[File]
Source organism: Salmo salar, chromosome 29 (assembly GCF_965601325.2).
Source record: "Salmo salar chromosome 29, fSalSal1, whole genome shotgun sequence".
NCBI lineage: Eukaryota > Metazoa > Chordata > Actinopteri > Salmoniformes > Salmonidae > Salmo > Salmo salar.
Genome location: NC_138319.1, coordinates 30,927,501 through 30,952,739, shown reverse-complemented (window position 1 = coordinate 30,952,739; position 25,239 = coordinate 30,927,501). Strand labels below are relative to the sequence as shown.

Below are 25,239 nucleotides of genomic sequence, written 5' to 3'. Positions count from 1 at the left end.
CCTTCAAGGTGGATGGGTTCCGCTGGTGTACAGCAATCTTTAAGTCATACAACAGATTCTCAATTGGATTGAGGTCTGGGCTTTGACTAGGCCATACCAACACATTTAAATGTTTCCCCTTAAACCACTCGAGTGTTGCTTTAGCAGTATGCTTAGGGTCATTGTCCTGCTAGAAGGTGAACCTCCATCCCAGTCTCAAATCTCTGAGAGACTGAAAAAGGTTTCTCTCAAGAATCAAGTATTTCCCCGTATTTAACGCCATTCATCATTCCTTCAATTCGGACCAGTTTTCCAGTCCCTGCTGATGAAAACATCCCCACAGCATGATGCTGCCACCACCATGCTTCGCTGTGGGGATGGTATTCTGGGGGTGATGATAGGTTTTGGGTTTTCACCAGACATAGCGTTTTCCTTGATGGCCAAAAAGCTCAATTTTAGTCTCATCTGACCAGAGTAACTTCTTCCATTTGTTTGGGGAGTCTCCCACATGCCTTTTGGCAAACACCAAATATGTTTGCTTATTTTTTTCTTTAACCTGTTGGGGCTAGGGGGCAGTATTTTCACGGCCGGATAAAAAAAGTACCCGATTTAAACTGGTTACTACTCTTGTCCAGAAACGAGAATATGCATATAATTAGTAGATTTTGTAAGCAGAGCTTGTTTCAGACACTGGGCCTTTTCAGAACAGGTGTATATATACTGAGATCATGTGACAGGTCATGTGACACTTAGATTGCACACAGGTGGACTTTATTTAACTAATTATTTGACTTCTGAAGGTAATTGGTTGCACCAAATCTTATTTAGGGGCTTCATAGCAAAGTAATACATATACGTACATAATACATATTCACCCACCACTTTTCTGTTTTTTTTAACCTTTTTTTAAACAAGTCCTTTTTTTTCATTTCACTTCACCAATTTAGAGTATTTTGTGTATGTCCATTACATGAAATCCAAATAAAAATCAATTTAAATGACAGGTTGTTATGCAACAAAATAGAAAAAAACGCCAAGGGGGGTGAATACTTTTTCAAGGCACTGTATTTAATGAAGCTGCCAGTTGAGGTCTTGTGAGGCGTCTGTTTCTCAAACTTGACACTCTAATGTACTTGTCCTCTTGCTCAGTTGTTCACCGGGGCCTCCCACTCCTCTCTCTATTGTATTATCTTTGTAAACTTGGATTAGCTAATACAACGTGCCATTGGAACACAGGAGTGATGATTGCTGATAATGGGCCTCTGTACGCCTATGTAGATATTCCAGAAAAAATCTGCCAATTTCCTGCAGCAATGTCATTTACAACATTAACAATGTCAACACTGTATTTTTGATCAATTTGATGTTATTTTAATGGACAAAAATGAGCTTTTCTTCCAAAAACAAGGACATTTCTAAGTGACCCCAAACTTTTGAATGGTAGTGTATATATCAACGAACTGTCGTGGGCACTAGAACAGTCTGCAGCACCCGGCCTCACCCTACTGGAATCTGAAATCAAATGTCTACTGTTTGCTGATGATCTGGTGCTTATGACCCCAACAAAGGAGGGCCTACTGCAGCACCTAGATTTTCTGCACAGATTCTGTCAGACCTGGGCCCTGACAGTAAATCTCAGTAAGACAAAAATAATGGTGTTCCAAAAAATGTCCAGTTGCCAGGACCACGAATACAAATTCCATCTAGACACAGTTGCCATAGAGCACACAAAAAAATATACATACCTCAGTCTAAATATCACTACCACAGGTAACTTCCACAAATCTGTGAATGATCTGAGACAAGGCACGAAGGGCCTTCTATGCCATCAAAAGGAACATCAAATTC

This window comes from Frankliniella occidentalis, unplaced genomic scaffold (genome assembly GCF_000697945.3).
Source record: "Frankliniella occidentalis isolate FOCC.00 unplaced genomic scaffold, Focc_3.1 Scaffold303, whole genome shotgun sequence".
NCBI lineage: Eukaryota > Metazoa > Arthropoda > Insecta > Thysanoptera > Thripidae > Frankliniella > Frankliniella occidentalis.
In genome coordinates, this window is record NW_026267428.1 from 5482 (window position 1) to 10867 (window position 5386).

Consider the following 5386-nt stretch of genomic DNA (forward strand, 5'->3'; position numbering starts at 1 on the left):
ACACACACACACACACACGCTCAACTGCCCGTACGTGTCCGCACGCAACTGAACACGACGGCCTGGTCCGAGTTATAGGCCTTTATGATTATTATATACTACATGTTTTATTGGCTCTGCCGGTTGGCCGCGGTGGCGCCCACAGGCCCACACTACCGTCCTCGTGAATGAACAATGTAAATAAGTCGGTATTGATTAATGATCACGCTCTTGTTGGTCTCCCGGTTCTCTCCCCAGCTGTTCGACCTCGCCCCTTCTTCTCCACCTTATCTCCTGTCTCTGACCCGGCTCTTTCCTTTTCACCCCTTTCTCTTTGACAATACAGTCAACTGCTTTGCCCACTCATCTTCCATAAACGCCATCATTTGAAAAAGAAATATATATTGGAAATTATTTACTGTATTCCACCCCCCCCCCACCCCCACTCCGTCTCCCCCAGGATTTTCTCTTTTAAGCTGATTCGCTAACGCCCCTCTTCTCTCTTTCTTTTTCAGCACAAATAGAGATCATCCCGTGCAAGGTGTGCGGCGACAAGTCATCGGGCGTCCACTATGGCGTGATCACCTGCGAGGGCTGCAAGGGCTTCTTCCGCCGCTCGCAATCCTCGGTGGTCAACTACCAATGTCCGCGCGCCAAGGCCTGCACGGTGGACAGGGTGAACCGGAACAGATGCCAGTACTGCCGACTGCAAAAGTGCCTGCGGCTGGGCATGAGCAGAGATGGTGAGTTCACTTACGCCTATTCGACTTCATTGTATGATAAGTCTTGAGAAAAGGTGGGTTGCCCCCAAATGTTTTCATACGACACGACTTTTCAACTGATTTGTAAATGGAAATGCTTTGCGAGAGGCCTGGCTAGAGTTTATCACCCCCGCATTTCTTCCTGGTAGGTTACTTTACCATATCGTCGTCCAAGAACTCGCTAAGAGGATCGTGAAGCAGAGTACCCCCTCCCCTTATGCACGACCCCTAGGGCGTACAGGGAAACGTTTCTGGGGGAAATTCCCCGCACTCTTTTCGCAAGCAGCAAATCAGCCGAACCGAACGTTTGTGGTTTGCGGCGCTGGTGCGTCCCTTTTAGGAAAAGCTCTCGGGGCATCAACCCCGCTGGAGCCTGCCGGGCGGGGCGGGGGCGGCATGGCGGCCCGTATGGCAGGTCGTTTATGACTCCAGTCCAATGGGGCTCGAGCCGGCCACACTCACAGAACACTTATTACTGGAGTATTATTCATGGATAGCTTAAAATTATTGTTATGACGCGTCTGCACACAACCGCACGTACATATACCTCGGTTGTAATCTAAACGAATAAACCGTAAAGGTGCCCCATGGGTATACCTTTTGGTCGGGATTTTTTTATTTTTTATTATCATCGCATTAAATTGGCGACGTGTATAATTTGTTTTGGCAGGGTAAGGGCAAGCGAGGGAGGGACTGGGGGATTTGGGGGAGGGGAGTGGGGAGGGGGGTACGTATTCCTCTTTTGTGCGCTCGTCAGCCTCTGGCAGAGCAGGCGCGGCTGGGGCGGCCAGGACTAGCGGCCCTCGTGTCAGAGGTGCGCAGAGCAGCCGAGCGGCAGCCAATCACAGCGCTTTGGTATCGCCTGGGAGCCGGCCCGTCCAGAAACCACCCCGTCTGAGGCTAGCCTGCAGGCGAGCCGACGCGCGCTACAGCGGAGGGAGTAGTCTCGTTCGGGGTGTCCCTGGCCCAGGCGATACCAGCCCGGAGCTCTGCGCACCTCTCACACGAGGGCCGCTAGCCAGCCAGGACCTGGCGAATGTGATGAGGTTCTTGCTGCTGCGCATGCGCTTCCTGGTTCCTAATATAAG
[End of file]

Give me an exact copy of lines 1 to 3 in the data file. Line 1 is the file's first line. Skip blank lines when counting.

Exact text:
Source organism: Salmo salar, chromosome 29 (assembly GCF_965601325.2).
Source record: "Salmo salar chromosome 29, fSalSal1, whole genome shotgun sequence".
NCBI lineage: Eukaryota > Metazoa > Chordata > Actinopteri > Salmoniformes > Salmonidae > Salmo > Salmo salar.